3rd speaker: Frans H. van Eemeren and Bart Garssen, University of Amsterdam

Strategic Maneuvering in the European Parliament: Choosing the Line of Defense in Arguing for a Complex Audience

The decision process within the EU parliament is governed by a strict set of norms and sets up a complex environment for making arguments and adopting maneuvering strategies.

Debates in EU Parliament (EUP) are not as interesting as those in national parliaments from the media’s perspective.

Strategic maneuvering within the context of EUP is preconditioned by institutional regulations, but also by the pursuit of specific interests of political groups. Often times this calls for the use of pragmatic argumentation.

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Saturday, 2:00 – Making the case for argumentation practices in education

Keynote Address 3

Carol Winker, Georgia State University

‘Impacting Argumentation Studies’

Annenberg Forum, Carswell Hall

Carol Winkler gave a presentation on the importance and potential impact of the field of humanities on the general education of middle school students and on society. Drawing from the results of an urban league debate program implemented in middle school, the presentation made the case for defending the relevance of humanistic education within a context that increasingly challenges it.

How do we present the value of our field to the outside world? A model may be offered by a program that has  had quantifiable beneficial effects on school performance and attendance, has  been acknowledged by local and national administrative actors and has managed to bring together two seemingly different areas of education (competitive debate and “drop-out students”).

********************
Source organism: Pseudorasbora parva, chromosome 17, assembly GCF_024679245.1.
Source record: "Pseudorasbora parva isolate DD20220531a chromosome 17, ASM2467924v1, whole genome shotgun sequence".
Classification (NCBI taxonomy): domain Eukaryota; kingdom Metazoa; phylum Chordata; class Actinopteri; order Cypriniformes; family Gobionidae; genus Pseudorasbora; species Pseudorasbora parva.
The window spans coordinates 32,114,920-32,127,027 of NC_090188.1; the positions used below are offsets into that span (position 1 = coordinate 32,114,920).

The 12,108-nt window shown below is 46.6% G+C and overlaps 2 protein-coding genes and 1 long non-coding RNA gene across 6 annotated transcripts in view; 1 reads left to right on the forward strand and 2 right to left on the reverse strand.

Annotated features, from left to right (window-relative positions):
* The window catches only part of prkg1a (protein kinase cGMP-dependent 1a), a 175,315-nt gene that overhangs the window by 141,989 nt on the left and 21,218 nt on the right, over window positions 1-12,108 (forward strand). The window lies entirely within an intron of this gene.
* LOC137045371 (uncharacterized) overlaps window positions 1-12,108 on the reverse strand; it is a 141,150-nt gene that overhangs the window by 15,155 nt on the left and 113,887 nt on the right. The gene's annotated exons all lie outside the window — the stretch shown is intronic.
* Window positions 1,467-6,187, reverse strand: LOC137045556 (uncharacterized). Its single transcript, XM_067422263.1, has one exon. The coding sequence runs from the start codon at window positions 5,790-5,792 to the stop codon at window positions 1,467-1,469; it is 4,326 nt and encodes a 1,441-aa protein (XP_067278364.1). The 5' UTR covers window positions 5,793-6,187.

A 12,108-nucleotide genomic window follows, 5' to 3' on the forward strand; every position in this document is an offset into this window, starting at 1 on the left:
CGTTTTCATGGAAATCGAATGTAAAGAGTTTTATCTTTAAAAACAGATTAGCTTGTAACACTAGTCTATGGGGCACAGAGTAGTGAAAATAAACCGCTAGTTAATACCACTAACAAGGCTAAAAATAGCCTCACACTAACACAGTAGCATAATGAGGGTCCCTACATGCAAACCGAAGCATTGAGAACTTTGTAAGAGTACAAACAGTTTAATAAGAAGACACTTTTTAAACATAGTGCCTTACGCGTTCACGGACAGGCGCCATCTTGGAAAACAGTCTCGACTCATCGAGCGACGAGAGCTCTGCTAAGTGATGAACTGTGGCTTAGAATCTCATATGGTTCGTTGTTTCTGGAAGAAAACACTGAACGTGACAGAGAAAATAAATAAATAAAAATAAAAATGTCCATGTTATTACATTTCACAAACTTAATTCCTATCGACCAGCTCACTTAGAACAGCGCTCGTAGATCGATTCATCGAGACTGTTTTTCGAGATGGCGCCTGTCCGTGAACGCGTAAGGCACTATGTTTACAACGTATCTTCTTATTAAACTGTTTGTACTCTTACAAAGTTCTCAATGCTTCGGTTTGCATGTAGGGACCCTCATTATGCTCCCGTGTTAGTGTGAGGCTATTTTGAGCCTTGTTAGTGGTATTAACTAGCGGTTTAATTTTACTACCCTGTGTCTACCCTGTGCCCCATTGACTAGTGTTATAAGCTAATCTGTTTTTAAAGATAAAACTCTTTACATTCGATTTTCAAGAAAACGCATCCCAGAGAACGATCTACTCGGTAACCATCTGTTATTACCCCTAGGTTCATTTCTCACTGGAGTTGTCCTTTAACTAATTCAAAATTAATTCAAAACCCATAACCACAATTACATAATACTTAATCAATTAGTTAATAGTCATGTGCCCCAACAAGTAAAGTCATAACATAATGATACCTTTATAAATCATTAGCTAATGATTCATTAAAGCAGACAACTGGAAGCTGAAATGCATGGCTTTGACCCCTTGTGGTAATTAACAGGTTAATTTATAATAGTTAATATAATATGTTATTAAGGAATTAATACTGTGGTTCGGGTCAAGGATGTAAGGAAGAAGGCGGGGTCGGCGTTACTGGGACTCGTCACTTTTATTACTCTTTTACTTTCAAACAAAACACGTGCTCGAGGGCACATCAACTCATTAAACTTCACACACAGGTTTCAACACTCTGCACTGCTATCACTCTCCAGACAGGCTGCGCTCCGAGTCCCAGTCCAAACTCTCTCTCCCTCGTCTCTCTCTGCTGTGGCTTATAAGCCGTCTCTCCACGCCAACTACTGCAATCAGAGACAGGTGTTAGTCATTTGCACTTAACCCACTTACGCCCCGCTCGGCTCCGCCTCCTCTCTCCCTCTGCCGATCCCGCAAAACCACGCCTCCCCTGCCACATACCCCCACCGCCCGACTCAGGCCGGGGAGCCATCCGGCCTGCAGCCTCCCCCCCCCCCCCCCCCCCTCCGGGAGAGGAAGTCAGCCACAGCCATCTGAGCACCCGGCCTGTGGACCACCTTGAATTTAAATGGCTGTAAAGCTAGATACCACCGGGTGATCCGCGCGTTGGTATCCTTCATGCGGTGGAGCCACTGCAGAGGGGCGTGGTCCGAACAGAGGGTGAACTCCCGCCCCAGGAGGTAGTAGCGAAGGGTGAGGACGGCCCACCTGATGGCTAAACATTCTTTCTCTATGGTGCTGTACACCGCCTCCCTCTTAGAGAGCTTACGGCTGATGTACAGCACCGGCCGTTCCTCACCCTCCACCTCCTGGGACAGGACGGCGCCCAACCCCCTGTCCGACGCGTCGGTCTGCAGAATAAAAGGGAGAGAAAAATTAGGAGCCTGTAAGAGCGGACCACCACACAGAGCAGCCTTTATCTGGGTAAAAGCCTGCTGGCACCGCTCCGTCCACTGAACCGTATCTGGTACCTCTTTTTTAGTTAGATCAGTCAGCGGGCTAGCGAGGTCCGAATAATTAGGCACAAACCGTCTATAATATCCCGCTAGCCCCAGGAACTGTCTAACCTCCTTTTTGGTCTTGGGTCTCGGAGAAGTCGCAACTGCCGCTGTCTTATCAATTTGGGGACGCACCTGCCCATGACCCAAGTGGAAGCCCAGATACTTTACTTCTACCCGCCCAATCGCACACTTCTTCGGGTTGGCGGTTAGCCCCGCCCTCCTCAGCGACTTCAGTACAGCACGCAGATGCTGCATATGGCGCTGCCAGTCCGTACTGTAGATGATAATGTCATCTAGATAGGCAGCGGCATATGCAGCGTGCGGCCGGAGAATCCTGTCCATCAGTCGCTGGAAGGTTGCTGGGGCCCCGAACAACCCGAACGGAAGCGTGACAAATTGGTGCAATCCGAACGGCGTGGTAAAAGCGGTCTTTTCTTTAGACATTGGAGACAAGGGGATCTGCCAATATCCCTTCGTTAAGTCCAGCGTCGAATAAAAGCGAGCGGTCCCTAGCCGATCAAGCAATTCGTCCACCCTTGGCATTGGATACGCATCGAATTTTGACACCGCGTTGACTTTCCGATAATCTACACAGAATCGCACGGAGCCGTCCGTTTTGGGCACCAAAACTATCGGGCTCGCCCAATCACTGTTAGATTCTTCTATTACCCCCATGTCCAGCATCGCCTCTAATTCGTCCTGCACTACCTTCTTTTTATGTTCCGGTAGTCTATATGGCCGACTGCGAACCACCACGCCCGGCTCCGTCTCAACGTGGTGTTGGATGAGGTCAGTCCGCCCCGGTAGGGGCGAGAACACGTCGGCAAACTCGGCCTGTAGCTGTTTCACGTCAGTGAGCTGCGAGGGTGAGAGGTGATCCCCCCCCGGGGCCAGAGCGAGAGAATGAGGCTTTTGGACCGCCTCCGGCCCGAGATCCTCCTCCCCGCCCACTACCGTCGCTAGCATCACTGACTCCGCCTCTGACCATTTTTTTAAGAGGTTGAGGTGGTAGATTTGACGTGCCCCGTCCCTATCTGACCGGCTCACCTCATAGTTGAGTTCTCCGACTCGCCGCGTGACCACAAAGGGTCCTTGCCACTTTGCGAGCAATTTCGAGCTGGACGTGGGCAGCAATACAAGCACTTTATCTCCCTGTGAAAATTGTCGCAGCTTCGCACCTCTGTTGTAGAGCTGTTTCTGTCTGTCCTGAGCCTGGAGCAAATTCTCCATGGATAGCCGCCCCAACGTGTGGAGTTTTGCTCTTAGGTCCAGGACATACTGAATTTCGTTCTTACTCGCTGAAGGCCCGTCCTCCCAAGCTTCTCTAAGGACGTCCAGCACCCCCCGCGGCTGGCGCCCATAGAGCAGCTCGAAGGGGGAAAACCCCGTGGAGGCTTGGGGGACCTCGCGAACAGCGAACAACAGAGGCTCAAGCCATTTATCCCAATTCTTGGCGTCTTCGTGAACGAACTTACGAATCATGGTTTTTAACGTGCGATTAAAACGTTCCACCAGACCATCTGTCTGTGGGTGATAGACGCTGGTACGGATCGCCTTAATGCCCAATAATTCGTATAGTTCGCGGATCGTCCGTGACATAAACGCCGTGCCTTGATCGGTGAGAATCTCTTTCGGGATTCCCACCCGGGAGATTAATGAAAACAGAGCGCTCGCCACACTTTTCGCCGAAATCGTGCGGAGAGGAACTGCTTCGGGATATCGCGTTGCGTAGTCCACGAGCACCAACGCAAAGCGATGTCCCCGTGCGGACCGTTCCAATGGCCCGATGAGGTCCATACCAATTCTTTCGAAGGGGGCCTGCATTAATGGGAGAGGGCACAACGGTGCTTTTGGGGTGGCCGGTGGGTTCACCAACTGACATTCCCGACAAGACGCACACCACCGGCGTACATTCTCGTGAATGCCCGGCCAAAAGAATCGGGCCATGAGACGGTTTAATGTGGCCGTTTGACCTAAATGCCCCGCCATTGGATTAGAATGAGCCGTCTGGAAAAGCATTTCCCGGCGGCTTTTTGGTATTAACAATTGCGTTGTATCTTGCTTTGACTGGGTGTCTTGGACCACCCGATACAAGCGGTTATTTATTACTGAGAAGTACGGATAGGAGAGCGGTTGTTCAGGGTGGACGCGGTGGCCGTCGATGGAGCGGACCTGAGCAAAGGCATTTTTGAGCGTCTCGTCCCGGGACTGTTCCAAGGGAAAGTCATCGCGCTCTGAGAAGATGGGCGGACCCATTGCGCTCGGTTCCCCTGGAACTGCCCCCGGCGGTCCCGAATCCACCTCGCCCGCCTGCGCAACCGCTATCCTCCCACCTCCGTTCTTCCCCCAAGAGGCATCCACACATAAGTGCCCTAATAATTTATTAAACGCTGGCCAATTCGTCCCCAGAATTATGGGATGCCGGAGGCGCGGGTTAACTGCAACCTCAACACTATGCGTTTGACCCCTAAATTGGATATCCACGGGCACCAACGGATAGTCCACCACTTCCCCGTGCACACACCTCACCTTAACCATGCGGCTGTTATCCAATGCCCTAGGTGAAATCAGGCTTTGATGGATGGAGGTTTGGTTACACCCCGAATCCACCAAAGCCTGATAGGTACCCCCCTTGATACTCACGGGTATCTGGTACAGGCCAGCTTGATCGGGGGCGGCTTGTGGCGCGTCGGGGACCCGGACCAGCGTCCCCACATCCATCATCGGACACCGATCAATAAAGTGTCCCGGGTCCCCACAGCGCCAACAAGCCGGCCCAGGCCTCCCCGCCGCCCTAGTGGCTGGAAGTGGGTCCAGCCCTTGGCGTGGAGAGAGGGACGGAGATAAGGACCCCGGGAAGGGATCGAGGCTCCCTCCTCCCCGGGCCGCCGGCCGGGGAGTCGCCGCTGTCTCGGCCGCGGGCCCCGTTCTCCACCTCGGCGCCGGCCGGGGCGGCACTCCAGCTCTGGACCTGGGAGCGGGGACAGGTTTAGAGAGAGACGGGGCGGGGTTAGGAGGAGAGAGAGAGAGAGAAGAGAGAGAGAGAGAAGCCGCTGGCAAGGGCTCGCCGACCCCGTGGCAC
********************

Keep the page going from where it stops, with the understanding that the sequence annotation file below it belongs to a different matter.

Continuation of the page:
Step 1: Address societal problems

  • school drop out
  • ability gap (e.g.reading)
  • violence

Step 2: Identify key partners committed to addressing the problem

  • CAD partners: universities, housing authority, urban debate league, public shcool system, community supporters, law enforcement
  • students tell us what they want to learn instead of our instilling with them what we want to teach

Step 3: Identify and include partners’ values when constructing your research agencies

Step 4: Present research findings in ways readily accessible to the audience

  • administrators
  • policy-makers

Step 5: Have those impacted validates the results

  • interviews from CAD participants and their parents

Step 6: Have partners testify about your effectiveness and the results of the program

Step 7: Present your research to decision-makers concerned about your identified problem

Group Picture

Took us a while, but it’s about right. Not all, but a lot of the people who made this conference tremendously enjoyable:

Saturday, 11:00 – Argumentation and Health

Panel 4
Argumentation and Health. Overcoming a Less-than-ideal Interactional Paradigm
DeTamble Auditorium, Tribble Hall

Chair
Frans van Eemeren, University of Amsterdam

Sara Rubinelli, Jerome Bickenbach and Gerold Stucki, University of Lucerne and Swiss Paraplegic Research, Nottwil, Switzerland
‘Realism and Nominalism: Argumentative Consilience in Doctor-Patient Communication’

Nancy Green, University of North Carolina at Greensboro
‘Biomedical Argumentation: The Challenge of Uncertainty’

Peter J. Schulz, Virginia Tech
Kent Nakamoto, Virginia Tech, University of Lugano
and Dima Mohammed, University of Amsterdam, Virginia Tech
‘Audience Adaptation in Direct-To-Consumer Advertising’